Sports has more value second time around
Although the Vikings dropped a pair of basketball games at Hug on Tuesday night, it was a good night to be a South Tahoe High fan.
Back home, the Lake Unified School District Board of Education was recommending to fully fund athletics for the 2005-06 school year. The board is expected to approve the recommendation at its next meeting on Feb. 22.
Considering that some athletic teams were nearly eliminated a year ago during the budget process, it’s encouraging to see that local educators place more value on sports than wins and losses.
Until Support South Tahoe Athletic Teams entered the fray, it appeared that student athletes were going to pay a hefty fee to play any sport in 2004-05. Under the initial Fair Share plan, basketball players were going to cough up $210 apiece and football players $200.
Fortunately, the board isn’t counting on STAT matching the $200,000 it prodded out of businesses and townspeople. This generosity has demonstrated how much school athletics means to the community, and the school district should be forever grateful to these people.
Even though the board is overwhelmingly in favor of keeping athletics, they are still considering a Fair Share plan to collect money that would be used toward funding athletics the following school year.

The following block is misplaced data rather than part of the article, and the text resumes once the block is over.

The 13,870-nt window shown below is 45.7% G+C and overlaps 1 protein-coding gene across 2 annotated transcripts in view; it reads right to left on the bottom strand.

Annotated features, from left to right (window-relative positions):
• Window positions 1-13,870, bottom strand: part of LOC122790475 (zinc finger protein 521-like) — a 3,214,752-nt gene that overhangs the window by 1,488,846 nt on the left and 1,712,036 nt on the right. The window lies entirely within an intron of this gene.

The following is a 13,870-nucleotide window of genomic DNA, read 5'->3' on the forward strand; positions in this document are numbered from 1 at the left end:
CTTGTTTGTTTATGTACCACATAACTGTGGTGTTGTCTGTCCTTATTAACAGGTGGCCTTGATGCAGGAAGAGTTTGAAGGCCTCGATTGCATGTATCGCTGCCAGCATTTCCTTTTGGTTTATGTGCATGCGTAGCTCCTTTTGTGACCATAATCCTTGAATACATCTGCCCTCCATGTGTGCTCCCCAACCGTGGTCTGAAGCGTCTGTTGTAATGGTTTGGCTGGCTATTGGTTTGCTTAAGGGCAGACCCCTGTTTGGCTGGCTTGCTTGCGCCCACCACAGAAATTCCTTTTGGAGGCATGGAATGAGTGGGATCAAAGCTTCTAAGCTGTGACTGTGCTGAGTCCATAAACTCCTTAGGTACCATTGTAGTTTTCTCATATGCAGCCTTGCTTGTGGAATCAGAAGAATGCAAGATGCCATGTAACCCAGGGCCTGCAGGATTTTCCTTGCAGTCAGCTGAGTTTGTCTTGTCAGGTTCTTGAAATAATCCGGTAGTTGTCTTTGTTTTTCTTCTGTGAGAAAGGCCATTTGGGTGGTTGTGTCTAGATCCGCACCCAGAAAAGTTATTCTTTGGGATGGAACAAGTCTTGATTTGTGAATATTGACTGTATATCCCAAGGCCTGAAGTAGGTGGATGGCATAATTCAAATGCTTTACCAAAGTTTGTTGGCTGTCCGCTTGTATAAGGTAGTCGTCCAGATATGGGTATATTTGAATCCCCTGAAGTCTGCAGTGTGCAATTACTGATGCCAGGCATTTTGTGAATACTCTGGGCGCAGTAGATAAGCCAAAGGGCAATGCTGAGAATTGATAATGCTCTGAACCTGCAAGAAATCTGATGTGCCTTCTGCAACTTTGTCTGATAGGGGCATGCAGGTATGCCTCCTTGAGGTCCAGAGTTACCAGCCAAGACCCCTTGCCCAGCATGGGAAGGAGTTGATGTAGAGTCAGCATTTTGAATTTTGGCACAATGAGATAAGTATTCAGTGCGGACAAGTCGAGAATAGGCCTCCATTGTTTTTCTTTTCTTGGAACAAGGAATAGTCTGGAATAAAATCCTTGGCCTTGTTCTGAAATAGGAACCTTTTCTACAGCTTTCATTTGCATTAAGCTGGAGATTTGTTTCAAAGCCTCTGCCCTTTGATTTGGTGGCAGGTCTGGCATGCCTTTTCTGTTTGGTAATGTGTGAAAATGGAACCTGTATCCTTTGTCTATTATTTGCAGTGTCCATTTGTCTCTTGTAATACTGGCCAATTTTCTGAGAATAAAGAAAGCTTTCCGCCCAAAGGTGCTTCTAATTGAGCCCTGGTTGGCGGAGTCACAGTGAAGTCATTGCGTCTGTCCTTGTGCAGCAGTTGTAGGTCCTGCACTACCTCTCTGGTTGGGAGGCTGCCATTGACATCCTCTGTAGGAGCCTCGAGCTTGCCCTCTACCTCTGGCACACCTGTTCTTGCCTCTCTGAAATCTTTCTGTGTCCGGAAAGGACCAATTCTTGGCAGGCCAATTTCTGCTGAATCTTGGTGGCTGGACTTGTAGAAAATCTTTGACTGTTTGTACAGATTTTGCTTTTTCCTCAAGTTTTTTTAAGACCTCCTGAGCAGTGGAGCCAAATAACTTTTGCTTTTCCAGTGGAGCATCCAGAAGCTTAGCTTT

Interim Superintendent Lorraine Garcy said any student who can’t afford the donation will still be allowed to play under a scholarship program. The district can only take donations from students if the money is earmarked for transportation. Since the main cost of funding athletics at the high school level is transportation, then this plan should be completely legal.
Listening to community members like Karin Holmes and Peter Grant express their love for school sports on Tuesday night made me less concerned that athletics would ever be cut by the district.
“To even think of cutting this incredible avenue for our students is more than shortsighted to me,” Holmes said. “Give our students and our community the opportunity to grow, to learn and share and achieve.”
The board really couldn’t afford to give community members another reason to leave the South Shore. Rising housing costs, a limited job market and a high cost of living have already sent enough families scurrying off the hill.
“Does anybody think we’re not going to lose 40 families if we cut sports out?” Grant said. “I’ve had a front-row seat for this last nine months listening to people. (Sports) are hugely important to people. It may be cheerleading, it may be cross country running, it could be any sport … these people will leave.”
Since each student is worth approximately $5,000, Grant pointed out that by eliminating sports the district could lose at least 40 additional students and be dealing with a deficit of more than $200,000 next year.
If Tuesday’s recommendations are accepted, 17.5 teacher positions will account for nearly $1.2 million of the $1.9 million necessary cuts.
Several teachers made impassioned pleas to the board to consider trimming administrator positions instead of continually cutting teachers from the budget. There was never a mention from these teachers that sports should go before their colleagues.
Teachers realize how important sports are to their students and, after all, shouldn’t these children come first?
– Tribune Sports Editor Steve
Yingling can be reached at
(530) 542-8010 or
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